Located in the Lisse town center, close to the famous Keukenhof flower garden, this small museum tells the story of Dutch tulip farming and breeding from the late 16th century until today. From tulip-themed artworks to harvesting machines to modern plant genomics, the collection covers a wide range of topics related to this fascinating flower that wrote history.
Early documents indicate that the first “tulipmania” likely broke out in the 15th century in the Ottoman Empire, when early botanists started to breed, grow, and classify various tulips and enjoy their beauty in their gardens. Soon European botanists caught the obsession and used their academic networks to fill royal gardens all over Europe with the exotic flower. On top of scientific reasons for breeding tulips, for example as a medical plant, botanists started to supply an ever-growing group of private tulip collectors.
The first tulip bulb made it to the Netherlands in the 1590s when it was introduced by the Dutch botanist Carolus Clusius, the new director of Leiden Hortus Botanicus. The region between Amsterdam and Antwerp provided perfect conditions for large-scale tulip agriculture and soon became the international hub for harvesting tulip bulbs. While professional breeders were continuously creating new kinds of tulips and made a good living from the sales, the local population lived in poverty and strongly depended on the unreliable bulb harvest. Tulip fashion trends could change just as quickly as the weather that could destroy the hard work of a whole year.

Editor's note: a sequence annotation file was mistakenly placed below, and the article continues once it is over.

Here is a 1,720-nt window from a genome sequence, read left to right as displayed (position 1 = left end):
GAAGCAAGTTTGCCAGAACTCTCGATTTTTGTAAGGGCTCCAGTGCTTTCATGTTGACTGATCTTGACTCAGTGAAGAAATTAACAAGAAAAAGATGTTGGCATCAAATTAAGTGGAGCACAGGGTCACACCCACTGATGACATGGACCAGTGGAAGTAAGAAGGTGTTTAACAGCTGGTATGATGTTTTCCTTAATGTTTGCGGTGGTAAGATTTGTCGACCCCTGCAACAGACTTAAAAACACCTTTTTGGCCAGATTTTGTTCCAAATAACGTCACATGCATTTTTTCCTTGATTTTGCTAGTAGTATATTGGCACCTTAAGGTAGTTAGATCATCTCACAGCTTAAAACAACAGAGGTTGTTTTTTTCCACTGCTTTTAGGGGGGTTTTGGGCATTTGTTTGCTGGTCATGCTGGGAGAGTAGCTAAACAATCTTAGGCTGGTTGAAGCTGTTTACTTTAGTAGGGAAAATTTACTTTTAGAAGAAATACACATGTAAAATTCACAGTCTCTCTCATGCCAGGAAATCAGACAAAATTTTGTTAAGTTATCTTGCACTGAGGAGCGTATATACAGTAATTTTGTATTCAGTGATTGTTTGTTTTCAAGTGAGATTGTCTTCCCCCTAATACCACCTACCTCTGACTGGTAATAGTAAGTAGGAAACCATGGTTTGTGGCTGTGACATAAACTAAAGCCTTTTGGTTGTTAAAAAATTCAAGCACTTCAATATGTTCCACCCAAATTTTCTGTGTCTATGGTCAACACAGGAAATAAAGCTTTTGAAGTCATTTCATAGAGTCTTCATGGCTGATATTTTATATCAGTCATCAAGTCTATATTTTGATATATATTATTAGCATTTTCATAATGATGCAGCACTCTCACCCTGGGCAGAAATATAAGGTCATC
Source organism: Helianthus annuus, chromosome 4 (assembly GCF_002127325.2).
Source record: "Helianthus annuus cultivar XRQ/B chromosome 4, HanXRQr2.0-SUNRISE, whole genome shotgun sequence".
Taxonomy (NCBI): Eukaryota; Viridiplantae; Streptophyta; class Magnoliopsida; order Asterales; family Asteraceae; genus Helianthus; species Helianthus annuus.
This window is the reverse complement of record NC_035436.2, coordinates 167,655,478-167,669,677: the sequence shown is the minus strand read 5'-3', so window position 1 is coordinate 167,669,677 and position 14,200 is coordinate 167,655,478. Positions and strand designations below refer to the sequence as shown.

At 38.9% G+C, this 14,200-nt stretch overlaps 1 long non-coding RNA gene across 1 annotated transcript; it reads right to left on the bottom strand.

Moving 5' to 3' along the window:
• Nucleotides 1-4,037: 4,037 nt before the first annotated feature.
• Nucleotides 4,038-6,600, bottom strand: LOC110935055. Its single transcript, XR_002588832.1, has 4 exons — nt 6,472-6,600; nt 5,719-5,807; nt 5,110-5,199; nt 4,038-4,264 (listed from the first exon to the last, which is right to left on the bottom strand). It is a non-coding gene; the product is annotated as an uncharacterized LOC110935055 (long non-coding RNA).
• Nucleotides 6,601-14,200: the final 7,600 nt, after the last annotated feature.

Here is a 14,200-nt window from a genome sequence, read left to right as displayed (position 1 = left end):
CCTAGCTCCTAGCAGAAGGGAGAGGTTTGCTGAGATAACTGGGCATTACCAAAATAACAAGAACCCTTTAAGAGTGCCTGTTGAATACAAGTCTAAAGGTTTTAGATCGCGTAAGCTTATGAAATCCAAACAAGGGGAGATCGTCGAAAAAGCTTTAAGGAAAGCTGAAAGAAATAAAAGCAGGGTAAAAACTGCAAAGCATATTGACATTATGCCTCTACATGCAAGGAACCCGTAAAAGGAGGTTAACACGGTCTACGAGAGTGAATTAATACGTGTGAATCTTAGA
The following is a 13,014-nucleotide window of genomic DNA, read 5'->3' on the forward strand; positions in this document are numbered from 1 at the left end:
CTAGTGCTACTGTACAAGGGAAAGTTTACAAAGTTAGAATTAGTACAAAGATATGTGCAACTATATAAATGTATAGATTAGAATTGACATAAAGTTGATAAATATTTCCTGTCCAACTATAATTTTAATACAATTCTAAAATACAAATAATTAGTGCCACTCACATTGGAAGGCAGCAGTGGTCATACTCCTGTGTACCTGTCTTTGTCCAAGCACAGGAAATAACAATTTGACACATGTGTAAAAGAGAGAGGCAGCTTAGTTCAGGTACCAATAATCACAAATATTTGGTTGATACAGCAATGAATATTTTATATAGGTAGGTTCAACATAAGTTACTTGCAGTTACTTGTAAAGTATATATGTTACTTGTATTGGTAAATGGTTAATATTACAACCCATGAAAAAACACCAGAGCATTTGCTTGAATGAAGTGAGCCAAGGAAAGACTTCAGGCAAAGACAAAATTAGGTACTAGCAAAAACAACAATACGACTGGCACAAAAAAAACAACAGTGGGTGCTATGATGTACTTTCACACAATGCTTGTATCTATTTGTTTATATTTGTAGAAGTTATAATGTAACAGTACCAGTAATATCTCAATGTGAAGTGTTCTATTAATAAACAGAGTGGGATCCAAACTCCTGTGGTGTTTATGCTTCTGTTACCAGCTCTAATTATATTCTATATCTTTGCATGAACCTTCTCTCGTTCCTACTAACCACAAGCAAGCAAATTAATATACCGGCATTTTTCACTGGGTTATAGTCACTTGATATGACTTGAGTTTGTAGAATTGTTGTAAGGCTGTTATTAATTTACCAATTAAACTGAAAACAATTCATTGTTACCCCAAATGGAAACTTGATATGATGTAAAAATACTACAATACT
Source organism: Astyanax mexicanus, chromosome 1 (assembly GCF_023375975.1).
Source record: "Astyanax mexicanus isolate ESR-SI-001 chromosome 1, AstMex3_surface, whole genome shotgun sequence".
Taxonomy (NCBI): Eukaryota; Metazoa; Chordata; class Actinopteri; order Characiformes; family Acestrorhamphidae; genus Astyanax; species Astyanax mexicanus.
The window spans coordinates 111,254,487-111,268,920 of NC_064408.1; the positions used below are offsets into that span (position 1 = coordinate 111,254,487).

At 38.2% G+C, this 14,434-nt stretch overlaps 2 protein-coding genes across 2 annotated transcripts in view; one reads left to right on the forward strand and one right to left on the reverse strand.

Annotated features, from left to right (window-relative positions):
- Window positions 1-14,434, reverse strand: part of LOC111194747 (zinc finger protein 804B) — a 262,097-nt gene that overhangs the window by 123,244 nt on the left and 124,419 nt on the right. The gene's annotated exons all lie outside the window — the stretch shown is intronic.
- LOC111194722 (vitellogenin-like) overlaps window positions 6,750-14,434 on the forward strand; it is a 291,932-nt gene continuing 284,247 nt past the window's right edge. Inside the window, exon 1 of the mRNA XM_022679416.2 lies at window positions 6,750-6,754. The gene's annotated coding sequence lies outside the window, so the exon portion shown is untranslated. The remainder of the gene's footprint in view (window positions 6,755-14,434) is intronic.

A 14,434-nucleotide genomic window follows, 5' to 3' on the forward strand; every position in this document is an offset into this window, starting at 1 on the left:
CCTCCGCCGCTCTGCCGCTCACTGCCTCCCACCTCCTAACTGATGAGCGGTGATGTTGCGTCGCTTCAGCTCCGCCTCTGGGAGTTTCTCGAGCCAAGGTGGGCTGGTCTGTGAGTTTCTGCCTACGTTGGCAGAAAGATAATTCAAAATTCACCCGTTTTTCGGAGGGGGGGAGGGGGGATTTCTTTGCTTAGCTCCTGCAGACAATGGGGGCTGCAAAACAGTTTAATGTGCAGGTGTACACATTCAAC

Then in 1637, the bulb bubble burst. Bulbs of desired tulips could reach frightfully high prices, which were traded on a pre-modern stock market. The ongoing speculative activities came to an end when the tulip market crashed, an event that is generally said to be the first “speculative bubble” in history. Though some investors committed suicide in the wake of their losses, it was probably the local farmers who suffered most from having produced loads of tulips they were not able to sell. And since a vast part of the agricultural land was covered with tulip fields, there was even a shortage of food.
The Black Tulip Museum in Lisse (or Museum De Zwarte Tulp in Dutch) details the fascinating history of this humble bulb and the great influence it has had in Holland. Fittingly, the museum’s name comes from Alexandre Dumas’ 1850 novel La Tulipe Noire, which tells the story of another chapter in tulipmania, the infamous race among breeders striving to grow the first tulip that blooms all in black, and the crimes they committed to reach their goal.
Know Before You Go
The museum is open from Tuesday through Sunday from 10 a.m. to 5 p.m. Object descriptions and audio guides are available in English language.